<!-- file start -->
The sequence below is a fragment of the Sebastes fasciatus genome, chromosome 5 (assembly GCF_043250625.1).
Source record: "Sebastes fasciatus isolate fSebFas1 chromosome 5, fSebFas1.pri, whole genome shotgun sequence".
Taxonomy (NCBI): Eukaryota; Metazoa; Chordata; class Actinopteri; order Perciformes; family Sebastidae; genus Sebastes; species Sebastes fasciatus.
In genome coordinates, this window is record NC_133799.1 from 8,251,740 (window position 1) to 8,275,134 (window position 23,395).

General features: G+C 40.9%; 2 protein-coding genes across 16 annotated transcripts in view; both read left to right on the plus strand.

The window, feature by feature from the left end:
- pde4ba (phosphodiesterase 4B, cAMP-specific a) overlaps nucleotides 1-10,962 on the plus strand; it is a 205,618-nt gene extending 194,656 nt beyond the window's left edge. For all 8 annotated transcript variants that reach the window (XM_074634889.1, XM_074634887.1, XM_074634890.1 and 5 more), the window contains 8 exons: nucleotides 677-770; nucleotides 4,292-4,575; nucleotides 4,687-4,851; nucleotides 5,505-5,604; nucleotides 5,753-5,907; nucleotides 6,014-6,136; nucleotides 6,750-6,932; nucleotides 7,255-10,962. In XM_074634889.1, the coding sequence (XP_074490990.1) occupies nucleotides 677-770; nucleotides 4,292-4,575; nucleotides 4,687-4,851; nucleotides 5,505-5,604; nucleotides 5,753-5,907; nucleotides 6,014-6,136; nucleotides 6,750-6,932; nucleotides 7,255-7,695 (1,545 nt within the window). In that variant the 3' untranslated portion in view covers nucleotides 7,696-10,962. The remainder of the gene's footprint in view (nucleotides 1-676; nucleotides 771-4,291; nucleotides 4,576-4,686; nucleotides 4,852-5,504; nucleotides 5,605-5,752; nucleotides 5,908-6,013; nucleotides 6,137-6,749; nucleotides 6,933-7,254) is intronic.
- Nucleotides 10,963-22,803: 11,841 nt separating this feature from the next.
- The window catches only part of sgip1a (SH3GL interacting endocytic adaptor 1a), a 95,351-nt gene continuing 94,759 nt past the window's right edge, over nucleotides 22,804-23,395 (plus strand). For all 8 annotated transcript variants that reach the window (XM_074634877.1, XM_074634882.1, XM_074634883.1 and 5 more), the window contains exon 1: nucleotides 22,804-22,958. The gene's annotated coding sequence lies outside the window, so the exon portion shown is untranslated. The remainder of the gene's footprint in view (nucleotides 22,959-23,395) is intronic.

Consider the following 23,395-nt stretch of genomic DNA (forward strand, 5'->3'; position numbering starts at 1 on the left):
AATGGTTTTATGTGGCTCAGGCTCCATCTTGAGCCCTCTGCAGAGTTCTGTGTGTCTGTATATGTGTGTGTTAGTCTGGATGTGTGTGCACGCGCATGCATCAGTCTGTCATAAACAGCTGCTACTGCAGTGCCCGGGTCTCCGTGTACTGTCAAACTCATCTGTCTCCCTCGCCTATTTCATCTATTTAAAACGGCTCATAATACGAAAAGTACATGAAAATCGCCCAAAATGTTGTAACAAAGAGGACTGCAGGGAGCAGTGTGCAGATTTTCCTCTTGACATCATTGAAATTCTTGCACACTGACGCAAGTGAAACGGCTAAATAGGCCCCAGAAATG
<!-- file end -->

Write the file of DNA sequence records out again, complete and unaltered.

The sequence below is a fragment of the Sebastes fasciatus genome, chromosome 5 (assembly GCF_043250625.1).
Source record: "Sebastes fasciatus isolate fSebFas1 chromosome 5, fSebFas1.pri, whole genome shotgun sequence".
Taxonomy (NCBI): Eukaryota; Metazoa; Chordata; class Actinopteri; order Perciformes; family Sebastidae; genus Sebastes; species Sebastes fasciatus.
In genome coordinates, this window is record NC_133799.1 from 8,251,740 (window position 1) to 8,275,134 (window position 23,395).

General features: G+C 40.9%; 2 protein-coding genes across 16 annotated transcripts in view; both read left to right on the plus strand.

The window, feature by feature from the left end:
- pde4ba (phosphodiesterase 4B, cAMP-specific a) overlaps nucleotides 1-10,962 on the plus strand; it is a 205,618-nt gene extending 194,656 nt beyond the window's left edge. For all 8 annotated transcript variants that reach the window (XM_074634889.1, XM_074634887.1, XM_074634890.1 and 5 more), the window contains 8 exons: nucleotides 677-770; nucleotides 4,292-4,575; nucleotides 4,687-4,851; nucleotides 5,505-5,604; nucleotides 5,753-5,907; nucleotides 6,014-6,136; nucleotides 6,750-6,932; nucleotides 7,255-10,962. In XM_074634889.1, the coding sequence (XP_074490990.1) occupies nucleotides 677-770; nucleotides 4,292-4,575; nucleotides 4,687-4,851; nucleotides 5,505-5,604; nucleotides 5,753-5,907; nucleotides 6,014-6,136; nucleotides 6,750-6,932; nucleotides 7,255-7,695 (1,545 nt within the window). In that variant the 3' untranslated portion in view covers nucleotides 7,696-10,962. The remainder of the gene's footprint in view (nucleotides 1-676; nucleotides 771-4,291; nucleotides 4,576-4,686; nucleotides 4,852-5,504; nucleotides 5,605-5,752; nucleotides 5,908-6,013; nucleotides 6,137-6,749; nucleotides 6,933-7,254) is intronic.
- Nucleotides 10,963-22,803: 11,841 nt separating this feature from the next.
- The window catches only part of sgip1a (SH3GL interacting endocytic adaptor 1a), a 95,351-nt gene continuing 94,759 nt past the window's right edge, over nucleotides 22,804-23,395 (plus strand). For all 8 annotated transcript variants that reach the window (XM_074634877.1, XM_074634882.1, XM_074634883.1 and 5 more), the window contains exon 1: nucleotides 22,804-22,958. The gene's annotated coding sequence lies outside the window, so the exon portion shown is untranslated. The remainder of the gene's footprint in view (nucleotides 22,959-23,395) is intronic.

Consider the following 23,395-nt stretch of genomic DNA (forward strand, 5'->3'; position numbering starts at 1 on the left):
AATGGTTTTATGTGGCTCAGGCTCCATCTTGAGCCCTCTGCAGAGTTCTGTGTGTCTGTATATGTGTGTGTTAGTCTGGATGTGTGTGCACGCGCATGCATCAGTCTGTCATAAACAGCTGCTACTGCAGTGCCCGGGTCTCCGTGTACTGTCAAACTCATCTGTCTCCCTCGCCTATTTCATCTATTTAAAACGGCTCATAATACGAAAAGTACATGAAAATCGCCCAAAATGTTGTAACAAAGAGGACTGCAGGGAGCAGTGTGCAGATTTTCCTCTTGACATCATTGAAATTCTTGCACACTGACGCAAGTGAAACGGCTAAATAGGCCCCAGAAATG